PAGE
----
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NOBA PUTS BRAKES ON SERVICE

NOBA PUTS BRAKES ON SERVICE

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The withdrawal of service by some members of the National Omnibus Association (NOBA) was expected to continue today, Tuesday, August 30, as mini-bus owners and operators step up with efforts for government to amend certain aspects of the recently enacted bus fare schedule.{{more}}

Anthony Bacchus, President of NOBA, told SEARCHLIGHT yesterday, Monday, that their protest action was not going to be deterred by the small number of members who took part, and that members had agreed to continue with the planned protest action tomorrow, Wednesday, and next Monday, September 5, the beginning of the 2011/2012 school year.

“We know our strike has been effective, although we have been seeing vans on the road,” Bacchus said.

He went on to say that a few minibuses were in operation in areas including Largo Height, Calliaqua, Richland Park, Mesopotamia, Georgetown, Owia, Fancy and Sandy Bay.

Bacchus contended that the situation was similar on the Leeward side of the island, explaining that in areas that were usually serviced by 15 or so buses, the numbers were down in the single digits.

“To us, the public is still moving, but they are moving slowly. It could be faster on another day,” NOBA’s president asserted.

He did, however, express some disappointment in what he said were “the ones that worked,” saying that they were “small-minded.”

“We worked so hard to help them and they still being greedy and not cooperating,” Bacchus told SEARCHLIGHT.

NOBA called for Omnibus owners and operators to withdraw services after members, particularly those operating on the northern end of the country, rejected the recently enacted fares.

Members are also up in arms over an amendment regarding the rates to school children.

The new law states that schoolchildren between the ages 4 and 16 would pay half the rate, whereas the previous piece of legislation charged 75 per cent to children 11 to 16 and out of uniform.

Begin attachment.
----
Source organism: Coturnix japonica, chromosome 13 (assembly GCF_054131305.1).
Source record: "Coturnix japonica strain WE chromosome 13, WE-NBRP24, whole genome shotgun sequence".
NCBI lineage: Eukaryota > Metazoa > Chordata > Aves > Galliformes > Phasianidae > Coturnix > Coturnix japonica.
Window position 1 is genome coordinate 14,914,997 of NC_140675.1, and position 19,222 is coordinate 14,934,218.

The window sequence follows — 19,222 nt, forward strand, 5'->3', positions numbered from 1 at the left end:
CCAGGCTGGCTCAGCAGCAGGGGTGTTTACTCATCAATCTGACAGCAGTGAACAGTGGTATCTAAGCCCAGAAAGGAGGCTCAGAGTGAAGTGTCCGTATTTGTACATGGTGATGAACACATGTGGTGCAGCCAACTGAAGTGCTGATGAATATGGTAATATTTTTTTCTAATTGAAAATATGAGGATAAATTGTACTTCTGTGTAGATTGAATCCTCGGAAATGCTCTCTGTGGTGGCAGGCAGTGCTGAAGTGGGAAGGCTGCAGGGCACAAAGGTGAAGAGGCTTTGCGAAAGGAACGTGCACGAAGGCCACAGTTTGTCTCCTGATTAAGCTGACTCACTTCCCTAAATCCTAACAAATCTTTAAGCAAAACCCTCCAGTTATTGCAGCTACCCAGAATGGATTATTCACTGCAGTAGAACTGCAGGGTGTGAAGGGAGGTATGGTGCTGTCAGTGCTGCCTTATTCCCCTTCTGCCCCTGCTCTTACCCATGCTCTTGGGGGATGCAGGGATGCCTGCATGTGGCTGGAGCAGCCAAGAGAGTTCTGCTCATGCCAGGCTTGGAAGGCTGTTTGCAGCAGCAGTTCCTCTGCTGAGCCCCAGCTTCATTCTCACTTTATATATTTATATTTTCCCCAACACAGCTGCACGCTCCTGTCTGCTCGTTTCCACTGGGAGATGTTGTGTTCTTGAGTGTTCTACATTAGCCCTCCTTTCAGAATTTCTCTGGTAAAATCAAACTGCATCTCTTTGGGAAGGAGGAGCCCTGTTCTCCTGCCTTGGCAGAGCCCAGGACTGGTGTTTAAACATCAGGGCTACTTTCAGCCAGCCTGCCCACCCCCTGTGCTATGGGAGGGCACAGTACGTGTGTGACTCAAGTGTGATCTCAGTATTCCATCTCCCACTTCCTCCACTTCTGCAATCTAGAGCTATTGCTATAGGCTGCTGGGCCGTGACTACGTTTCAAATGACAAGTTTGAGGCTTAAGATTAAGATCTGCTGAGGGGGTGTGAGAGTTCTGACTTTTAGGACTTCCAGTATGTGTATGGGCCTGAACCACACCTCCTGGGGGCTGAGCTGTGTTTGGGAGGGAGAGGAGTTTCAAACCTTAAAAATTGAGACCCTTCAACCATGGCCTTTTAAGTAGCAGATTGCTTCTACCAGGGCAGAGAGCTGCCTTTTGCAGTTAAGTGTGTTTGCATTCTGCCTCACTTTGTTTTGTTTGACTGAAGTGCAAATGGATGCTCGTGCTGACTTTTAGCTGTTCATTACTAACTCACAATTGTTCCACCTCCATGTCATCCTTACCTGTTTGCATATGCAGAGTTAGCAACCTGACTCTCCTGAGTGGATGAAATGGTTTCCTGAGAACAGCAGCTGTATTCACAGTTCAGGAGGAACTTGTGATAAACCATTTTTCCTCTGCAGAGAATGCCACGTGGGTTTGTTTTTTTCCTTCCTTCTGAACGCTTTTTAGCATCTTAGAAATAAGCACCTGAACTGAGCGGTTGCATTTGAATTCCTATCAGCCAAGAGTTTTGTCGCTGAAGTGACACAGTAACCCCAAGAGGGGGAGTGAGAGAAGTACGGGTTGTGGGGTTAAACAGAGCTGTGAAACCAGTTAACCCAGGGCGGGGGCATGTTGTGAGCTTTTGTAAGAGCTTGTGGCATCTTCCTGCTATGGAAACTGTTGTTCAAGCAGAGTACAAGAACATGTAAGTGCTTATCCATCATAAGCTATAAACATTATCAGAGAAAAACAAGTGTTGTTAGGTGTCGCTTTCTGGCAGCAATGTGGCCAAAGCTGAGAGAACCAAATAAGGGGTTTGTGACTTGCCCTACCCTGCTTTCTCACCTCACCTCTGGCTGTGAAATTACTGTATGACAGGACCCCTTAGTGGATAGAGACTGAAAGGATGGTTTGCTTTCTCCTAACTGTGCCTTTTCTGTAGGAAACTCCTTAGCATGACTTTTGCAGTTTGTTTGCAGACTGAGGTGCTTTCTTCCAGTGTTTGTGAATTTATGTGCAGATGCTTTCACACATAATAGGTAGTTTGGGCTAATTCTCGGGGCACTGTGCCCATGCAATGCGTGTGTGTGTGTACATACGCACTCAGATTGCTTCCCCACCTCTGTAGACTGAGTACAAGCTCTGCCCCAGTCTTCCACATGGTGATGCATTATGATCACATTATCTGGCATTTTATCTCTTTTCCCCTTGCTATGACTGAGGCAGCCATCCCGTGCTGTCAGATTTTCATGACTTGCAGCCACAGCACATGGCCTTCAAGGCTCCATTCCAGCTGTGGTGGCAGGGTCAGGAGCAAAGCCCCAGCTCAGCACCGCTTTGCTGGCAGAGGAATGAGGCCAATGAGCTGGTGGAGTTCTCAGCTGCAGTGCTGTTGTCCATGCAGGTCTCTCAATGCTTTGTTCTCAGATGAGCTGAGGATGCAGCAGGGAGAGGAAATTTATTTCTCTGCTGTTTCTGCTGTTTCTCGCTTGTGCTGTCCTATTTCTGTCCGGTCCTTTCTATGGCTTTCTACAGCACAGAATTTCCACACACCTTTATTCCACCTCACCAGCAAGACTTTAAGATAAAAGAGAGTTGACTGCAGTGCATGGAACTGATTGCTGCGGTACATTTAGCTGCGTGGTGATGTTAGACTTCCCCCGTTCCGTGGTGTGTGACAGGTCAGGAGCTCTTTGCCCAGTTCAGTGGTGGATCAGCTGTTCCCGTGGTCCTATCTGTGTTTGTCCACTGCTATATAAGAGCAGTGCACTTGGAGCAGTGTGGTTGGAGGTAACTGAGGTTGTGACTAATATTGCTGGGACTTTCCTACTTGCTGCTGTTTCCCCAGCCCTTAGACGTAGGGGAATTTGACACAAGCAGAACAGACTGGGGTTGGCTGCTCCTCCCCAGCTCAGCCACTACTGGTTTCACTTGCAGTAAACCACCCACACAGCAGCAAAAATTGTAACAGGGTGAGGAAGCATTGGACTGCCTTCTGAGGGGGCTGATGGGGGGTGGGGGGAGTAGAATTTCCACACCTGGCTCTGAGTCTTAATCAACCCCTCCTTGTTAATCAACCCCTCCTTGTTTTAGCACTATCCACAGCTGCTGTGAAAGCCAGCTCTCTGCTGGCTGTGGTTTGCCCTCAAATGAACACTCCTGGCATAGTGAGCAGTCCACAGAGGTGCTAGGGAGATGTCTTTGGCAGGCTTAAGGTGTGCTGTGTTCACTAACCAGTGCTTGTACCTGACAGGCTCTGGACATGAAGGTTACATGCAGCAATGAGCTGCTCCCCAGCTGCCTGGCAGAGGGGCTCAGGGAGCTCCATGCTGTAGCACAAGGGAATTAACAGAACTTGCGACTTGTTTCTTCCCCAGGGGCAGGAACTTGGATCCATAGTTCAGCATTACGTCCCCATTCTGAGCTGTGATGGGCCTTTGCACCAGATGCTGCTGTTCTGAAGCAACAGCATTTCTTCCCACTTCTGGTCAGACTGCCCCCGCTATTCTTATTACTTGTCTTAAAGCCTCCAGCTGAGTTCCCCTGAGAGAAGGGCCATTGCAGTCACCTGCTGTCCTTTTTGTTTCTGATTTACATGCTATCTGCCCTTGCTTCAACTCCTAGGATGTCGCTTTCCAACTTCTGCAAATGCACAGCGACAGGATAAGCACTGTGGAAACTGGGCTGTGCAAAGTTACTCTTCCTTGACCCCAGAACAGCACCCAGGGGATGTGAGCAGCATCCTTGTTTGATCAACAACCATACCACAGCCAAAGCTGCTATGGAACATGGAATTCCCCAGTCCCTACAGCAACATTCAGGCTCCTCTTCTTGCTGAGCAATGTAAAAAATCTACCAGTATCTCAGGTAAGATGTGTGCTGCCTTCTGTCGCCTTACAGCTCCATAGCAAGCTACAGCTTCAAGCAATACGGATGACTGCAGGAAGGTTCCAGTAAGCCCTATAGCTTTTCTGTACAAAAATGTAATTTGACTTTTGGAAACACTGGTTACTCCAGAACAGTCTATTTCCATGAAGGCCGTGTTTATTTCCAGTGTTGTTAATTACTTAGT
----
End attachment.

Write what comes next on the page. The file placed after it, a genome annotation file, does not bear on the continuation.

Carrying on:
NOBA members contend that they cannot accept this, as this would then mean that they collect less than before on the fares for schoolchildren.

But Minister of Transport and Works Senator Julian Francis said at a press conference last Thursday, August 25, that he was not going to present a new set of rates to Cabinet in such a short space of time.

“This requires more serious discussion than just jumping from $6 to $8 then coming to tell me you are going to withdraw services,” Francis contended.

According to Francis, the issue needed to be balanced.

“As Minister of Transport, I have a responsibility to look out for all the stakeholders in this industry,” he said.

He maintained his position that the proposed rates put forward by NOBA were substantial, and that based on discussions with the Transport Board, a decision was made that they could not grant the increased proposals.

“We had to strike a compromise,” he said.

“After meeting with the Transport Board, I took the initiative to contact Mr Bacchus and he came with his executive and we discussed the rates as proposed and recommended,” Francis said.

He further explained that the rates were put to NOBA’s president and they sat down and an agreement was reached; the rates were taken to Cabinet and approved and now it was going to be difficult to go and have them changed again.

Francis further contended that it was the minibus association, by way of a letter dated July 12, 2011, which had agreed to use the 50 per cent rate for schoolchildren.

“The traveling public is making more demands on the minibus association and that they are not prepared to look at.”

It was with this point that Francis said that NOBA needed to consult the traveling public.

“You have to listen to them; you have to stop being rude to them; you have to stop giving them short drops; you have to stop this loud and lewd music in the vans that many of your commuters are complaining about.”

Bacchus, however, responded that the Minister is fully aware of the issues mini-bus operators and owners have and that he is fully aware that those areas not granted an increase deserve to get one.

“Francis says he is not going through the hassle; why don’t you meet us half way like you asked us to meet you half way?” he said.

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